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No smoke without ire

Republicans have criticised the National Institutes of Health for funding a study into the political activities of tobacco companies. Rebecca Trager looks at lawmakers’ latest efforts to try to halt research that they oppose.

“If you want to reduce smoking”—and so cut cancer rates—"you have to understand how tobacco companies operate,” says Stan Glantz, a public health researcher at the University of California, San Francisco.

But Glantz’s discovery of links between tobacco companies and the Tea Party, the socially and fiscally conservative wing of the Republican Party, has led to accusations that the National Institutes of Health, which funded the work, is supporting political lobbying. On 5 March, Jack Kingston, the Republican chairman of the House of Representatives appropriations subcommittee that determines NIH funding, wrote to agency director Francis Collins to request that the NIH reviews all of its grants within 30 days and halts anything seen as advocacy.

Kingston has also asked the inspector general of the NIH’s parent department—health and human services— to investigate several other grants to determine whether they violate lobbying restrictions.

Glantz’s history as a nonsmokers’ rights activist has led some to question his objectivity as a researcher. The work in question was flagged by another Republican congressman, Andy Harris—a self-proclaimed “Tea Party guy”—at a hearing of Kingston’s subcommittee in early March.

Harris argued that the NIH’s support for the research was “the use of federal dollars for a clearly partisan political agenda”, and he challenged Collins to ensure that the NIH only funds “real medical research”.

In response, Collins noted that Glantz has been an NIH grantee for 14 years and has “done some very important work” in the area of tobacco control. But he also declared himself “quite troubled” by the direction of Glantz’s work.

“We thought we were funding a different kind of research when those grants were awarded,” Collins said. However, he also cautioned that his agency shouldn’t be forced to “nanny” its grantees. At time of going to press, Collins had not responded to Kingston’s letter and review request.

Glantz is incredulous at the lobbying charge: “We are doing scientific research and publishing it in scientific journals; to call that lobbying is ridiculous.”

Glantz says the project set out to investigate how groups funded by the tobacco industry have influenced policy-making, and the Tea Party connection emerged organically. The work fits well within the NIH’s mission to seek knowledge that enhances health, he says.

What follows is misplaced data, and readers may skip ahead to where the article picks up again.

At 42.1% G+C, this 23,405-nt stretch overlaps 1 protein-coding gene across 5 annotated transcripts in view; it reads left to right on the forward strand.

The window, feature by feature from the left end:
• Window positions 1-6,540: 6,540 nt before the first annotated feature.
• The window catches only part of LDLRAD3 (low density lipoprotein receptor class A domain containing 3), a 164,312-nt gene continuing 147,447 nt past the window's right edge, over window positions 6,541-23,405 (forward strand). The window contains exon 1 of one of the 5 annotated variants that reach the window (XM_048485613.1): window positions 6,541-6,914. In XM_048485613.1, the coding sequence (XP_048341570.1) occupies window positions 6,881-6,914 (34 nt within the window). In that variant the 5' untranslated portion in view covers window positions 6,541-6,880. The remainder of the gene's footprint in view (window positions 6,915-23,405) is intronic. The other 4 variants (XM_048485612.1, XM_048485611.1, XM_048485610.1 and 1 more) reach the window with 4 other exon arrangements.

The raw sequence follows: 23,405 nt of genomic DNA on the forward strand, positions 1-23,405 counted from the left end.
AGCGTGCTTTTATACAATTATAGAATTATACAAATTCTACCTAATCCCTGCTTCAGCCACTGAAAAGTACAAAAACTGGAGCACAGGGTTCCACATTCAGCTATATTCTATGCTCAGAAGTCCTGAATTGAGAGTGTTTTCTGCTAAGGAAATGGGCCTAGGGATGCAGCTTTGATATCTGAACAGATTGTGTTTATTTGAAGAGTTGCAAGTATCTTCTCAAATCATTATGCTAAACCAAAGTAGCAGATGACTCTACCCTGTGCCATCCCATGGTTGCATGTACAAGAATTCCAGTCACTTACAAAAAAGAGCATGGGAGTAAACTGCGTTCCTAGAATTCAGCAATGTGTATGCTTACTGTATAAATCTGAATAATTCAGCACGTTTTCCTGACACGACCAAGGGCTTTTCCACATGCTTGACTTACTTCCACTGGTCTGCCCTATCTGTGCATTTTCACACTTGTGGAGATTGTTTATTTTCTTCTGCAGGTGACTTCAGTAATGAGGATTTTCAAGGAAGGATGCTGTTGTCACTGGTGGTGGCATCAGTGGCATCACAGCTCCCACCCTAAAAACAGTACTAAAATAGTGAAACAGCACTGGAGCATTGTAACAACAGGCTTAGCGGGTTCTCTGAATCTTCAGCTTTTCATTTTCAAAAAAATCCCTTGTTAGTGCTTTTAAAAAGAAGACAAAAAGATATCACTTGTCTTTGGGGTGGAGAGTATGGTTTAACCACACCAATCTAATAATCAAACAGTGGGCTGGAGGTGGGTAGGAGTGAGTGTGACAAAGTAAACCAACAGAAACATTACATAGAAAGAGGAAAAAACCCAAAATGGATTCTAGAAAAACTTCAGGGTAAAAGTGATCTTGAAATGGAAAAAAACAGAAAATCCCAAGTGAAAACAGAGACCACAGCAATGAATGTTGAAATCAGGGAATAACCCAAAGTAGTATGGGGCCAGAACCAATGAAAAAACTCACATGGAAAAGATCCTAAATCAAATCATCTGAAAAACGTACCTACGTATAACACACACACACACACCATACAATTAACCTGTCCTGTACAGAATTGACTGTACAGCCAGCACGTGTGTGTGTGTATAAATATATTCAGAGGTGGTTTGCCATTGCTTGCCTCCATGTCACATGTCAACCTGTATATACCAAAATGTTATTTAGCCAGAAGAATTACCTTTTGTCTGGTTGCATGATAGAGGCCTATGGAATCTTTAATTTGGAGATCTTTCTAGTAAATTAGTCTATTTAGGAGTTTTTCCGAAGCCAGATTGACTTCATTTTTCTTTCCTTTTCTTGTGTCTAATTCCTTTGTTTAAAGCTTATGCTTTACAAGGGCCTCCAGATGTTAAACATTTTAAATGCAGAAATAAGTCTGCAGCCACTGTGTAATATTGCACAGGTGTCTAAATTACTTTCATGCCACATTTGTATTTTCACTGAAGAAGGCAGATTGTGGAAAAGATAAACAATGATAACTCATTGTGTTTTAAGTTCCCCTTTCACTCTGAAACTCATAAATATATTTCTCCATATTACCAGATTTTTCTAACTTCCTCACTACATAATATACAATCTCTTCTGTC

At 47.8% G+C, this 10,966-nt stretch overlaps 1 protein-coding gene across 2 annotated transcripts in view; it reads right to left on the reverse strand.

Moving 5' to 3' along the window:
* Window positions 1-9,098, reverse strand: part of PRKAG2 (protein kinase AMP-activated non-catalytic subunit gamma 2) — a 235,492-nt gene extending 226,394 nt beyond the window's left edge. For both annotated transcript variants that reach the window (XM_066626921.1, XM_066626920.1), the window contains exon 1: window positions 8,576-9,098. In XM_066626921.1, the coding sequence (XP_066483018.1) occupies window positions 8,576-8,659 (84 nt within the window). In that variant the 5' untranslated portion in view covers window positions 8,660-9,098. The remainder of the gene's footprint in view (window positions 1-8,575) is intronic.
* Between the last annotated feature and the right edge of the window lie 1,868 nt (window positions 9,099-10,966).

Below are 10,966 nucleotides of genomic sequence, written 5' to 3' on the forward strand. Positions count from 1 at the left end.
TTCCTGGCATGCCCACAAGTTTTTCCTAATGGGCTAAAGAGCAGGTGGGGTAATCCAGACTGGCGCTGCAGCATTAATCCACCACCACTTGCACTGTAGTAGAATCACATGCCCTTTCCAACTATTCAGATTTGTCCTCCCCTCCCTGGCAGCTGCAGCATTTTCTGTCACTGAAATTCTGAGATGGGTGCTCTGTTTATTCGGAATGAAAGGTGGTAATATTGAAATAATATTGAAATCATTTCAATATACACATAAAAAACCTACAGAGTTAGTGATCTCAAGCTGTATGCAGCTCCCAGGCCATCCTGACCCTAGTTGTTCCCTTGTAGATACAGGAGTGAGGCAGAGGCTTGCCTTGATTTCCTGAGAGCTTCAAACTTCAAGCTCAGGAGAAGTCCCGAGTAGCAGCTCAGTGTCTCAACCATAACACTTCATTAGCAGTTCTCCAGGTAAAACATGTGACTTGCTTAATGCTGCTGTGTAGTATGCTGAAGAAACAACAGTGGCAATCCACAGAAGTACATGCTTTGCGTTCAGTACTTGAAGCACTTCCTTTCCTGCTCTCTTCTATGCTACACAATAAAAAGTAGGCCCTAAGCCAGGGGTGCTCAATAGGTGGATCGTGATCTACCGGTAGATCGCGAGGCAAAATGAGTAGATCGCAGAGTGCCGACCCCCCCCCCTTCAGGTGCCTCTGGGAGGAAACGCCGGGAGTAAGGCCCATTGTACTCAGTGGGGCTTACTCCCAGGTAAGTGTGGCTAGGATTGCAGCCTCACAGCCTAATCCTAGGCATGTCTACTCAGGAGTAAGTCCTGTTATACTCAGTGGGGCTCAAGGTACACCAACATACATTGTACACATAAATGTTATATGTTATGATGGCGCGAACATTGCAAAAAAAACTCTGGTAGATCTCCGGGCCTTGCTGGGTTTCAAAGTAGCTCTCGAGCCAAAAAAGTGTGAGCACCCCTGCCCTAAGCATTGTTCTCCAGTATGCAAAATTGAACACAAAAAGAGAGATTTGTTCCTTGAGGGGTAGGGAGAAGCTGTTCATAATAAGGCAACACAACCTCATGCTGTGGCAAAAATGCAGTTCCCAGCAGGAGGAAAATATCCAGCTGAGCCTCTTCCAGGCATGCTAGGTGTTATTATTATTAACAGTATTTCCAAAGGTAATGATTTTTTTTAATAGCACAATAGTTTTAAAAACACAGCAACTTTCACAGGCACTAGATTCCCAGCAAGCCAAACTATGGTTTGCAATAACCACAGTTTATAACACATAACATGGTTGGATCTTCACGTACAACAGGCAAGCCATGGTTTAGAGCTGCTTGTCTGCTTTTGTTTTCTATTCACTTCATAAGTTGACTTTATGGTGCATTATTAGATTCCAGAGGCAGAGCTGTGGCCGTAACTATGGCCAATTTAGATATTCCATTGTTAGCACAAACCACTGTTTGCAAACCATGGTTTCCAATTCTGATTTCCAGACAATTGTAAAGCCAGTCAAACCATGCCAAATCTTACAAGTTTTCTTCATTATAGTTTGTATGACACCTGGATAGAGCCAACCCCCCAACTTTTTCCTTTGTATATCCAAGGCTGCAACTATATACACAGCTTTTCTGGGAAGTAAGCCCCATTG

Republican appropriators’ concerns are not limited to Glantz’s research. Kingston has identified several researchers and studies that he says the NIH should not have funded, including a $50,000 (€38,000) grant led by Catherine Gallagher of George Mason University to research health outcomes among young prison inmates.

There is a long history of lawmakers targeting research projects with sexual or frivolous-sounding titles and introducing amendments to defund them. Arguments in defence of the peer-review process typically prevail, but not always: it took the Sandy Hook shootings in December to put the Centers for Disease Control and Prevention in a position to resume funding research into gun violence. In 1996, lawmakers inserted appropriations language, backed by the National Rifle Association, prohibiting the CDC from supporting research that could be used to “advocate or promote gun control”.

Most recently, the continuing appropriations for fiscal year 2013 include an amendment restricting the National Science Foundation from funding political science research without explicit economic or national security implications. Under time pressure to approve a budget or face a government shutdown, President Barack Obama signed the bill into law on 26 March.

In response, the NSF has argued that federal support for the social, behavioural and economic sciences provides insights that can help the economy and environment, prevent illness and curtail conflict.

The provision has already led the American Political Science Association to cancel several events. “It will very definitely change and limit the work that is done in political science,” says Michael Brintnall, the association’s executive director.

Obama’s enactment of the continuing appropriations ended hope of averting across-the-board cuts known as sequestration. Insiders suggest that the 5 per cent cut to the NIH will amount to a 10 per cent reduction for research grants, given the agency’s existing commitments.

Greater competition for scarcer resources is likely to lead to more political attention on research agendas. And with Kingston—who is a cheerleader for sequestration and opposes federal funding for human embryonic stem cell research—in charge of its appropriations subcommittee, the NIH could be facing some tricky times.

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